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In Your Hands – The Future of Filming in New Hampshire

1 Apr , 2010  

Written by Kerry O’Donnell | Posted by:

The New Hampshire Film Office has been saved from the axe of budget cuts, but for how long? How can you help?

New Hampshire’s Film and Television Office ( survived the first round of New Hampshire’s budget battle. But will it be able to survive the next round?

In what has become a familiar theme throughout state budget battles through New England, New Hampshire now faces an approximate $140 million shortfall causing the New Hampshire Film and Television Office to come under scrutiny of New Hampshire legislators.

The New Hampshire House Finance Committee’s solution to this budget shortfall was NH House Bill 1664, which passed through the committee on a 24-0 vote. The bill appeared to take a chainsaw to those agencies and programs that not only could least afford said cuts, but many of which stand to lose matching federal grants if the cuts were approved. Programs like out-of-home placement for children, family resource centers, AIDS service organizations, juvenile diversions, dropout prevention, and programs for disabled and brain-injured adults were among the proposed cuts. Yet other, non-social service agencies whose budgets are in the millions, have already received increases instead of cuts. For example, the Travel and Tourism Development’s advertising budget has already been amended $650,000, bringing the total from $7,597,000 to $8,247,000.

Tucked between all these other proposed cuts was the elimination of the entire $113,200 budget for the New Hampshire Film and Television Office, which is the only such resource currently available to both in-state and out-of-state productions. The office provides information such as location sites, crew and services directory, laws and regulations, union and guild information, and much more.

The bill was scheduled for a vote on March 23rd, but at the last minute, after an overwhelming barrage of emails, phone calls, and letters from angry constituents, the House voted to table the bill, 215 to 151. In essence, according to State Senator Bette Lasky, (NH Senate District 13), the bill has been killed. However, it could be reconsidered with a 2/3 vote in the House. Even if the bill isn’t reintroduced, there will still be continued debate about where the cuts need to come from and the NH Film Office budget could still be put on the chopping block.

Matthew Newton, director of the NH Film and Television Office, told that for every dollar the state allots to his budget, $9.22 comes back as revenue directly to the state. According to Newton, that $9.22 is attributed dollar for dollar to the productions that he personally comes into contact with and assists.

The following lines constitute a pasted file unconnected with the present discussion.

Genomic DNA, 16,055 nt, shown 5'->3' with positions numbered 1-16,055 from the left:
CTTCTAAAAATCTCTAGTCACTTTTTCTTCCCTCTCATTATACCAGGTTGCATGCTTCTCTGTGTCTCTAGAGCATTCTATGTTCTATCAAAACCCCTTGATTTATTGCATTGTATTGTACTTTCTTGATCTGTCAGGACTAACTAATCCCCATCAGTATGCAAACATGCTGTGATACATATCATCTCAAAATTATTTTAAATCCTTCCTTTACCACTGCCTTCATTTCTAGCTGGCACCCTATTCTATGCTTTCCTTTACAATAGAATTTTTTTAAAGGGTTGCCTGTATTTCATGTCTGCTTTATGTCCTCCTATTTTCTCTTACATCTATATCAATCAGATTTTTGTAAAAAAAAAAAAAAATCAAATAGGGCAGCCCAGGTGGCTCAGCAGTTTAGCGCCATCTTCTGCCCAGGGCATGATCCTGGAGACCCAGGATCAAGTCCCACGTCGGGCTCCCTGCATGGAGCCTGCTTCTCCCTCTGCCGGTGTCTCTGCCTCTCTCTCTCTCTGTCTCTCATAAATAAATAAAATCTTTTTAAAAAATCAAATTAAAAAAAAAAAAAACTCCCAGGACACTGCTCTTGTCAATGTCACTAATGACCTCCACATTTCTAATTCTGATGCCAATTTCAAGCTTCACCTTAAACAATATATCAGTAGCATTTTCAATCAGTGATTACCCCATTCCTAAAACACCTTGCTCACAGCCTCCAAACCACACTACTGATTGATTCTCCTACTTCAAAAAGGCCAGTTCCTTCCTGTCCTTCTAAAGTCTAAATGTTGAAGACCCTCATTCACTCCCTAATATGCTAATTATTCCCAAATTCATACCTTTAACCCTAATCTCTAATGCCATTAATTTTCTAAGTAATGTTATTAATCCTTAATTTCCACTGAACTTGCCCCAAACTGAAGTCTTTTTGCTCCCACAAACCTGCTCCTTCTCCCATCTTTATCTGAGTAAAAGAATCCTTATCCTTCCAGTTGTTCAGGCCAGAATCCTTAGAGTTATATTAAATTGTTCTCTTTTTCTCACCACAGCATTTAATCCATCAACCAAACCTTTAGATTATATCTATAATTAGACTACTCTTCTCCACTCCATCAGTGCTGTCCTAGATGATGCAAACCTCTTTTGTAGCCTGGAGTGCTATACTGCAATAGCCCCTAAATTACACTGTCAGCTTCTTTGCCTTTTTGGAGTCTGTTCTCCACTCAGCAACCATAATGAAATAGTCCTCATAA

“After every shoot,” said Newton, “I follow up with the production and ask them to complete a form that provides me with their spend information – how much they spend in lodging, local hires, etc. That all gets tabulated into a general aggregate for the year.”

Newton shared the form he uses. It requests information such as the number of people employed, total work days, and amount spent on payroll. It also asks for a breakdown of expenditures for seventeen other categories, including accommodations, location and permit fees, catering, equipment rentals, and building rentals.

Most of the production companies provide Newton with the information, and for those that don’t, he uses an industry standard estimate (a matrix put together by the Association of Film Commissioners International) based on the spend estimate on the type of project, the size and the number of shoot days. Said Newton, “For last fiscal year, with my budget at $111,000 and a return of just over $1 million, and that’s money I can quantify, that comes to $9.22 for every dollar.”

Newton was pleased with the community that voiced their support to keep the film office open and hopes that the momentum continues to grow. He points out a testimonial video that filmmaker Ken Burns provided the film office with, where he shares with the viewer all the filming in NH has to offer. The video can be seen at

Newton asks that other filmmakers who have worked in the state provide him with filmed testimonials, such as the one Burns provided. “A minute or two is all they have to film,” said Newton, “and the more we receive, the more we can show the NH legislature just how important a resource the film office really is.”

Visit the New Hampshire Film Office at:

Matthew Newton can be reached at:

Visit the New Hampshire Film Office at: Matthew Newton can be reached at: